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Posts tagged ‘Venezuelan people’

Obama to Venezuela’s Maduro: Release Prisoners, Address Grievances.


President Barack Obama urged Venezuela Wednesday to release protesters detained in anti-government demonstrations that turned violent and address the “legitimate grievances” of its people.

Obama condemned violence that has marred two weeks of protests in the oil-rich country against the leftist government of President Nicolas Maduro, with four people killed so far.

Opposition leader Leopoldo Lopez, one of the main actors in the wave of protests, is due for a hearing at the prison where he is held on claims he incited the violence.

Scores of protesters have also been detained.

“Along with the Organization of American States, we call on the Venezuelan government to release protesters it has detained and engage in real dialogue,” Obama told reporters after a North American leaders summit in this Mexican city.

Speaking about unrest in Venezuela and Ukraine, Obama denounced the “unacceptable violence in those two countries which the United States strongly condemns.”

“In Venezuela, rather than trying to distract from its own failings by making up false accusations against diplomats from the United States, the government ought to focus on addressing the legitimate grievances of the Venezuelan people,” Obama said.

“All parties have an obligation to work together to restrain violence and restore calm.”

Venezuela’s relations with Washington, long strained under stalwart leftist leader Hugo Chavez, have remained sour and distrustful under Maduro, who has stuck closely to his predecessor’s policies.

About 100 supporters of jailed opposition leader Lopez rallied Wednesday outside a Caracas court where he had been due to hear charges blaming him for a deadly episode of violence.

Heavy security surrounded the Palace of Justice, blocking streets leading to the building, where the Harvard-educated economist had been scheduled to appear after spending the night in jail.

But his party said in a Twitter message that the hearing had been moved to a military jail. Lopez’s defense attorney Juan Carlos Gutiérrez said a court illegally ordered the change claiming it would protect Lopez’s life.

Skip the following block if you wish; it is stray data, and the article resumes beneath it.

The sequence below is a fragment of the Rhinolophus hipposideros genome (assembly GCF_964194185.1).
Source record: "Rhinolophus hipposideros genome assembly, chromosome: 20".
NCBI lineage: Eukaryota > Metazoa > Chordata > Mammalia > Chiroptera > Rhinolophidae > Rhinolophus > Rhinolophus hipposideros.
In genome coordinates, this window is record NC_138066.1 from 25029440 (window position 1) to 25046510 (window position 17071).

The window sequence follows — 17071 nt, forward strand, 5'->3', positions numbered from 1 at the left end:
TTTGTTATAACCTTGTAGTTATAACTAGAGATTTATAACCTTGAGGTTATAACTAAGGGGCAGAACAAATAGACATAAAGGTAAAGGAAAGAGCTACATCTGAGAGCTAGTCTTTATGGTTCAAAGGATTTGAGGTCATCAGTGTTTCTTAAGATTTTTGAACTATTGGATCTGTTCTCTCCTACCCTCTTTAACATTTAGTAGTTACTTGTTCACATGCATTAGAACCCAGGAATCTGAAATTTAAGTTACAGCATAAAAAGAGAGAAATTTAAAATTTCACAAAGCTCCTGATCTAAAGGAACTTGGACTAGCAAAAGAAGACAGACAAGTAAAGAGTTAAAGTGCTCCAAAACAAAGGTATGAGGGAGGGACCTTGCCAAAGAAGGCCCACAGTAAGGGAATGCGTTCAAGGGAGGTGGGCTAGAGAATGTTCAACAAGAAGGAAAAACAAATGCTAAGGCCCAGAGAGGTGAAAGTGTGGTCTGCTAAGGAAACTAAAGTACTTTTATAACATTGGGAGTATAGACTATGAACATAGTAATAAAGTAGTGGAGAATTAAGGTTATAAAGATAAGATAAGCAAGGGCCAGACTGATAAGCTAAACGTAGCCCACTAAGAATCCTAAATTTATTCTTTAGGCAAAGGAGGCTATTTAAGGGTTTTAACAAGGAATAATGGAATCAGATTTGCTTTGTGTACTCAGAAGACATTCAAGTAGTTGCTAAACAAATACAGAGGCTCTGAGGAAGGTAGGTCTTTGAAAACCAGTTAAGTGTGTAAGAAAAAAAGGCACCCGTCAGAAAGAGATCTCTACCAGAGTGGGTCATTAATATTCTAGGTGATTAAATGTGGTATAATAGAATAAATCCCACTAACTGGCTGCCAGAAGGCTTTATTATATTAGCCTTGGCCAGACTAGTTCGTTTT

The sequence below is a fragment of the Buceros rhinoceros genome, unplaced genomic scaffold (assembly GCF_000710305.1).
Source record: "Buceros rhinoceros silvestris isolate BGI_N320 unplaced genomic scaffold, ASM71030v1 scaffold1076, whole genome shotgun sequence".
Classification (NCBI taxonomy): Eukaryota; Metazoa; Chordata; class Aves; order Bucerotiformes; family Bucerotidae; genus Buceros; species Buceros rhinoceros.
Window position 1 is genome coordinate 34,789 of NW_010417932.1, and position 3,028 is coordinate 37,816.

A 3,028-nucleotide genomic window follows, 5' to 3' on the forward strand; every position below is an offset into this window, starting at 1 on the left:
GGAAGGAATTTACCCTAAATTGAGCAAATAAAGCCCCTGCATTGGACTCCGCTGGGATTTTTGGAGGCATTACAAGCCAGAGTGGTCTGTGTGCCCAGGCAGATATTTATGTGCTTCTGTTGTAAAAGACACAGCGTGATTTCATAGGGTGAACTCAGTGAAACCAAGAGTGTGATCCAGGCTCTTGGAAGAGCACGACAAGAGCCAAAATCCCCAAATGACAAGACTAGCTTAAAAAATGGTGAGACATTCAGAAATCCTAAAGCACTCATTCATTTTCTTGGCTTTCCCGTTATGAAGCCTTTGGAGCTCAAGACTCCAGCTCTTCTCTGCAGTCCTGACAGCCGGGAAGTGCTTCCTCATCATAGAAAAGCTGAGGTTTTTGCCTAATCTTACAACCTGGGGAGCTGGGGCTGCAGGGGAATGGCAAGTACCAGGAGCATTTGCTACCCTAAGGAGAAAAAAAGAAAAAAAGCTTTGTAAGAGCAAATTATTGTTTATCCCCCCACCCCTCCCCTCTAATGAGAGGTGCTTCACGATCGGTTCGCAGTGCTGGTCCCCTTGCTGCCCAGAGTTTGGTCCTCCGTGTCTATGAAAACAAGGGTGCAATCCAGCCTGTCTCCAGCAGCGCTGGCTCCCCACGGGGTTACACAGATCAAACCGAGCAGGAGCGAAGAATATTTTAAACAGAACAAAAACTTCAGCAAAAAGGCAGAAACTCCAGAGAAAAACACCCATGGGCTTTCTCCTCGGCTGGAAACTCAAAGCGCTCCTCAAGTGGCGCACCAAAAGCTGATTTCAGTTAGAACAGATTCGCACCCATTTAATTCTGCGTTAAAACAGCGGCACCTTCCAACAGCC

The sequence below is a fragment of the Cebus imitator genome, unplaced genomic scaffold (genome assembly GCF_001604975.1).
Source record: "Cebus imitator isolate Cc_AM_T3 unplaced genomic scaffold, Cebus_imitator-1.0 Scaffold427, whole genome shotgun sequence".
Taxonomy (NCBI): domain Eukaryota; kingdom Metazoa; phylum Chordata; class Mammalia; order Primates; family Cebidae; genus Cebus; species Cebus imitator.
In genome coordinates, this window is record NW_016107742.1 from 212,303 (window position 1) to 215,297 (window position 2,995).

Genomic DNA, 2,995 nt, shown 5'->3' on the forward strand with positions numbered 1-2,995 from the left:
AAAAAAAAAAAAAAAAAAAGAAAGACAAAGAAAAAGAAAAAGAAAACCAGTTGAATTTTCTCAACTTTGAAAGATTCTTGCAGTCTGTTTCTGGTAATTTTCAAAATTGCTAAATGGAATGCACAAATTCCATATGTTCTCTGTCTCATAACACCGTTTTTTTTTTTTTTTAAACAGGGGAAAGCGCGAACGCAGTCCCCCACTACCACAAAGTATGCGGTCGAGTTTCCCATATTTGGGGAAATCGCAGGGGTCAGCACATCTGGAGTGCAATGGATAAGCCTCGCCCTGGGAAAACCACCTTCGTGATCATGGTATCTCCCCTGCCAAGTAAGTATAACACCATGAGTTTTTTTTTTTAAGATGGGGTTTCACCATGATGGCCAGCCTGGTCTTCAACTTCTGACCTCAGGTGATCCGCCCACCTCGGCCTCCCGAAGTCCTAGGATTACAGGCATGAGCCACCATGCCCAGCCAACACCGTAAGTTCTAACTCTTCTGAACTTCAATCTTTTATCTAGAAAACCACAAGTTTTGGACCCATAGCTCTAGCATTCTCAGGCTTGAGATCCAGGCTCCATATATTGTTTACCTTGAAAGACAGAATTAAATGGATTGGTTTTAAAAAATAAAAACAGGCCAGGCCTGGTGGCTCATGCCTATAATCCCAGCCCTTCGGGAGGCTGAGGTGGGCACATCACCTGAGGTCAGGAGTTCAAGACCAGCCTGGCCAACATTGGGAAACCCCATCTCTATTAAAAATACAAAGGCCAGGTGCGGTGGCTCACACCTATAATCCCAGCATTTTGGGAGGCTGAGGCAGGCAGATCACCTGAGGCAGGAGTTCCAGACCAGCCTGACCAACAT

Lopez’s dramatic surrender to national guard troops at a protest rally Tuesday came after two weeks of protests in the oil-rich country against the leftist government of President Nicolas Maduro.

Maduro is under fire over what critics say is rampant crime, runaway inflation, high unemployment and other economic problems.

After three people were killed in street clashes on February 12, Maduro ordered Lopez’s arrest, blaming him for the violence.

Political scientist Angel Oropeza said the government was walking a tightrope.

“They may hold him for a few days. If they free him right away, it would be a sign of weakness,” said Oropeza, a political science professor at Simon Bolivar University in Caracas.

“But if they hold on to him for a long time, it could fuel the protests even more and the government would come under more international pressure,” he said.

Oropeza said that with the arrest, the only thing the government had achieved was to divert people’s attention away from Venezuela’s economic woes and “shift debate to an area it has always handled better — that of political confrontation.”

On Tuesday, Lopez told thousands of his supporters, all clad in white, that he hoped his arrest would highlight the “unjust justice” in Venezuela. He drew an explosion of cheers from the crowds.

Maduro, speaking to pro-government oil workers dressed in red in the western part of Caracas, countered that Lopez would have to “answer for his calls to sedition.”

Lopez, draped in a Venezuelan flag, suddenly emerged in the crowd on Tuesday on the Plaza Brion, climbing a statue of Cuban independence hero Jose Marti.

After delivering a brief message to his cheering supporters, who had defied a ban on the march, he surrendered to the National Guard.

“I present myself before an unjust justice, before a corrupt justice,” said Lopez.